I mentioned last week that I was feeling overwhelmed by life lately, which is true. Part of it is just Normal Life Stuff, the things we all have to deal with, the things that, with luck and practice, we all eventually figure out how to balance. For a while I felt like I had everything under control, but I'm having some trouble with that balance lately. There are days when I wake up as the sun is rising and spend all day at work sitting in front of a computer and I get home as the sun is setting, eat dinner, fit in those small things that fill my evenings, then suddenly it's bedtime and one day blends into the next that way and before you know it weeks have passed and I haven't done a single thing that means something to me. Not a single thing that feels like it adds something important to my life. And that provokes a deep anxiety, because how many lives are we guaranteed, really? What am I doing with what I've been given?
This isn't new. I think we all go through periods where we have to try and re-focus, re-prioritize. But in my case, right now, it feels bigger than that. It feels like things are moving, like deep-seated things in my life are in transition. Which is odd, considering I'm in a stable relationship, working a stable job. I am well-cared-for, well-loved. So what is all this churning aching upset about?
I'm not sure what the answer to that question is, but I feel it swirling everywhere around my writing.
Writing is unsettling. Not always, and maybe not for everyone. But for me, it moves things around, rearrranges things in my head and forces me to confront parts of myself that are sometimes difficult to acknowledge. And that's what I feel happening now: I am being unsettled. Displaced. Disrupted.
The feeling is there in the thinking about writing, the planning to write, the actually sitting down and writing. There is the disappointment at my procrastination, at my paltry wordcounts; there is the fatigue, the constant fight to carve out space for myself, to enforce quiet so I can think. There is the shame of having to confront the person I want to be - the peppy early-riser who finds time for everything and never sets a goal she doesn't keep - with the person I am - the girl who's stumbling from one activity to the next in a haze, who can barely keep up, who sets goal after goal only to find herself falling short. There is the discontent of knowing that I should be nicer to myself, and failing at that, too.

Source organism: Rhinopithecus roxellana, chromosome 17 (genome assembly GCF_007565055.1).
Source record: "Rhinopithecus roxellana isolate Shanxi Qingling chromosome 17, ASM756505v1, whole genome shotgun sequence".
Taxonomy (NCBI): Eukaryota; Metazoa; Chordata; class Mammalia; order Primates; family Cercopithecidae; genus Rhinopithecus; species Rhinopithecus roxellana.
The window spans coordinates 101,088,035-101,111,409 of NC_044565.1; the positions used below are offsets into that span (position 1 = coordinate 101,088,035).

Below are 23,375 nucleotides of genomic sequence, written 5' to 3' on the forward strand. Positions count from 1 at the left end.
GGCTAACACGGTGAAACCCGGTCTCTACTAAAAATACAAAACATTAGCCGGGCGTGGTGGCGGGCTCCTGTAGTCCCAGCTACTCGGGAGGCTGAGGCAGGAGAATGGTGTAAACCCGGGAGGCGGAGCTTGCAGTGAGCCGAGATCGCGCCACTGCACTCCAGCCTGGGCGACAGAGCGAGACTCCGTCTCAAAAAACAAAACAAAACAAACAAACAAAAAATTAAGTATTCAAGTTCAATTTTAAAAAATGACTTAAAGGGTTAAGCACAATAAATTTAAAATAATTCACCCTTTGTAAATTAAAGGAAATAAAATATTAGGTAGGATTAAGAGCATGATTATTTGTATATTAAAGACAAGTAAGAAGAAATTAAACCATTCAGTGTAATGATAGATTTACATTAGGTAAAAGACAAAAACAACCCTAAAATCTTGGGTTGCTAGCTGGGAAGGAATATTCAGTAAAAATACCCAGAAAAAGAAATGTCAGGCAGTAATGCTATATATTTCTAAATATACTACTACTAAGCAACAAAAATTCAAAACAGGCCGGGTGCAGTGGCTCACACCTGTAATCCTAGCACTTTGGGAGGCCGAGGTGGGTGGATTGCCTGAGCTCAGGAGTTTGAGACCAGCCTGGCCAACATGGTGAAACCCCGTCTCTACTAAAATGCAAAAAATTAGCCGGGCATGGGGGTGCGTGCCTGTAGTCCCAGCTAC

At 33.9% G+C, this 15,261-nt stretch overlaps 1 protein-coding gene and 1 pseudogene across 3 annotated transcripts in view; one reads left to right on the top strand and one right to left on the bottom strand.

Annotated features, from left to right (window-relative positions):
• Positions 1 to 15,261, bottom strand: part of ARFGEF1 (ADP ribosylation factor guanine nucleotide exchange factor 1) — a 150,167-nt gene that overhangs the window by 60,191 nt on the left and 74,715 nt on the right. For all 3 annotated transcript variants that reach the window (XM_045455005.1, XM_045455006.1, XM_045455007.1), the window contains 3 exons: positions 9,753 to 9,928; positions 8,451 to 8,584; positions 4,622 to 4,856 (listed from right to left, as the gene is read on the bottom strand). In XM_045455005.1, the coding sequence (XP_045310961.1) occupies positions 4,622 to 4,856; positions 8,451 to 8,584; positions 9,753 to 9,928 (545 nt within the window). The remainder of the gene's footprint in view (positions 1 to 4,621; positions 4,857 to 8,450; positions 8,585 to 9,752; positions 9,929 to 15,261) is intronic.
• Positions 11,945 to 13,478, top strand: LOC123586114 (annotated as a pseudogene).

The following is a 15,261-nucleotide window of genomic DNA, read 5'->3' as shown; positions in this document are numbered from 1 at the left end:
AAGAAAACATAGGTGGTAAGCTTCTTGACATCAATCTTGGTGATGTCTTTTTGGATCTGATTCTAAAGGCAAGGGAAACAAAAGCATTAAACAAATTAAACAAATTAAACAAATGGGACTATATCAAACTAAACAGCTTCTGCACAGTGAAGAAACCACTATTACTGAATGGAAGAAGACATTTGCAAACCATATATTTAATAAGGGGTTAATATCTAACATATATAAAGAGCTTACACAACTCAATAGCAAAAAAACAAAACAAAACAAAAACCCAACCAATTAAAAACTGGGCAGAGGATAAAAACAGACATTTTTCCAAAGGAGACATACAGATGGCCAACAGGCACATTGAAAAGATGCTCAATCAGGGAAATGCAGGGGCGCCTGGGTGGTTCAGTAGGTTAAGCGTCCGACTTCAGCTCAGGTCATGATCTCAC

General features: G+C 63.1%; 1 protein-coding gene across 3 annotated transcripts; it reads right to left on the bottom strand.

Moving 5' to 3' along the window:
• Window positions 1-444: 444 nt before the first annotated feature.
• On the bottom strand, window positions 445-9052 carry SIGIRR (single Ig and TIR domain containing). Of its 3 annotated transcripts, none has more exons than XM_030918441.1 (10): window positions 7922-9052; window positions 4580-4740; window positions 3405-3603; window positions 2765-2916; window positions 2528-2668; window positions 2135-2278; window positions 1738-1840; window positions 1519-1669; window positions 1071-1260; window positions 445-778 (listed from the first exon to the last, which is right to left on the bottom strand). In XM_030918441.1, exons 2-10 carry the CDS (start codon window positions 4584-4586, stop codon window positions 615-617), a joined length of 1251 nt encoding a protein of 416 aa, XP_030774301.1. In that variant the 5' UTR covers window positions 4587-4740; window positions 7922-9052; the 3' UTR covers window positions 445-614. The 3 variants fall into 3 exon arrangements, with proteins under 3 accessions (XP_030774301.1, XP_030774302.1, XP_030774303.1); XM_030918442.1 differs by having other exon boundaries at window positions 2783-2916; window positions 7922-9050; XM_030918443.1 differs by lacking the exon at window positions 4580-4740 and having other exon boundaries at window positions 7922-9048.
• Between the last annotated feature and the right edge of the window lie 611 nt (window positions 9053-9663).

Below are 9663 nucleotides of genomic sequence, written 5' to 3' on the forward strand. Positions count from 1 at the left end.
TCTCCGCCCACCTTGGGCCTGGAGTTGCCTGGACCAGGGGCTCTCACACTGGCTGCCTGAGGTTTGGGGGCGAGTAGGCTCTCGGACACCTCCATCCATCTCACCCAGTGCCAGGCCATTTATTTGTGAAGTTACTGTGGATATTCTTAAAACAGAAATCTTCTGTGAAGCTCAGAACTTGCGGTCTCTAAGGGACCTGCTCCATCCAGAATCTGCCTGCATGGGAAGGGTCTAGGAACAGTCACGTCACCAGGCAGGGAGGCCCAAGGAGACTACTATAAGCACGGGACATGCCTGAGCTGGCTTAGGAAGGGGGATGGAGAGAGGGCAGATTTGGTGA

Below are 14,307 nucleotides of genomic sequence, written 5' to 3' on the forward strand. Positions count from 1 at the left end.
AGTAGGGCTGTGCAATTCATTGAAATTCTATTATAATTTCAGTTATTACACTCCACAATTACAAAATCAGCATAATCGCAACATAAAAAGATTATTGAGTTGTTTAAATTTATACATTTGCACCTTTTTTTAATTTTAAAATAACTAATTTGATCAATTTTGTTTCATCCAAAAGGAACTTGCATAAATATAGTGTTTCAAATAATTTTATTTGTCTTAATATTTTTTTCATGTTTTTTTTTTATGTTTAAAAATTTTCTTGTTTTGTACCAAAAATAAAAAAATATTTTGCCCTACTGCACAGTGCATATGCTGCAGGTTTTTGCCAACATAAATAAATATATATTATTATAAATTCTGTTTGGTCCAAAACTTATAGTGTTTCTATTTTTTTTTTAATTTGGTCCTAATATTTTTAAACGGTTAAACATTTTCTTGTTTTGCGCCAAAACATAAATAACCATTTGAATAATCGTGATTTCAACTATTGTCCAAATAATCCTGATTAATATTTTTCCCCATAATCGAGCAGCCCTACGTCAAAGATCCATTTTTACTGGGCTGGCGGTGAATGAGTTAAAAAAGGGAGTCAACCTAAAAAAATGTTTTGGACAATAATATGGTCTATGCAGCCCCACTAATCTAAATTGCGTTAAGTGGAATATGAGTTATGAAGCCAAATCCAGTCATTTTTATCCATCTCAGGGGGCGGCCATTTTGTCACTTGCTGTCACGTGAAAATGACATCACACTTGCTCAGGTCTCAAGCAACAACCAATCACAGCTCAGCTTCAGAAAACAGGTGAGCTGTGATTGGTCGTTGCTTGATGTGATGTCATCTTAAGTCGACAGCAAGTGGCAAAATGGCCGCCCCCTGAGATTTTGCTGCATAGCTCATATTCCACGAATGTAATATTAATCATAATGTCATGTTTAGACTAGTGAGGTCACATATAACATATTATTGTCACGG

There is the very different disturbance that comes with actually writing, those brilliant sacred moments when I sit down and create a scene out of nothing, out of dreams, and suddenly my characters are asking me unsettling questions like, "Why am I here? What is my purpose?" There is the struggle to answer those questions, of how to do my characters justice, how to give them meaning, and the fear of not knowing what those questions mean for my own life. Am I living - really living? Am I a good person? Am I focused on the Important Things, or am I just going through the motions? How do I feel about the answers to those questions? What am I going to do about it?
And then there is the uncertainty of existing in two worlds, the world in my head where I am a writer and maybe, one day, someone will pay me to do this work, and the world that actually exists, where I am still me, still me. There is the discontent of not trusting that my dream will ever be realized. There is the fear that maybe I'm lying to myself, maybe writing isn't in my future. There is the feeling of never being assured.
In other words, the act of writing forces me to confront my weaknesses, to contemplate my place in the world, and to re-envision my life's trajectory. Heavy stuff, for something that I do in my spare time.
So why keep doing it? Why not just stop?
Because the poison is the medicine. Growth is painful, yes, but it's a teeth-grinding pain that gets you somewhere. It's easy to say that I want a life that has meaning; it's easy to say I want to connect deeply with myself and other people, that I want to study and investigate and experience and know. It's easy to want wisdom. It's another thing entirely to do the hard work of engaging. Grappling. Struggling.
Writing tears meaning out of my bones. It makes me grow, it makes me confront, it makes me question. It makes me angry and uncomfortable. It scares me.
And it should.
These are the things that will save us, these things that grab us by our shoulders and force us down the path. These are the things that are worth doing.
And so I write. And I keep writing.
I write into the discontent.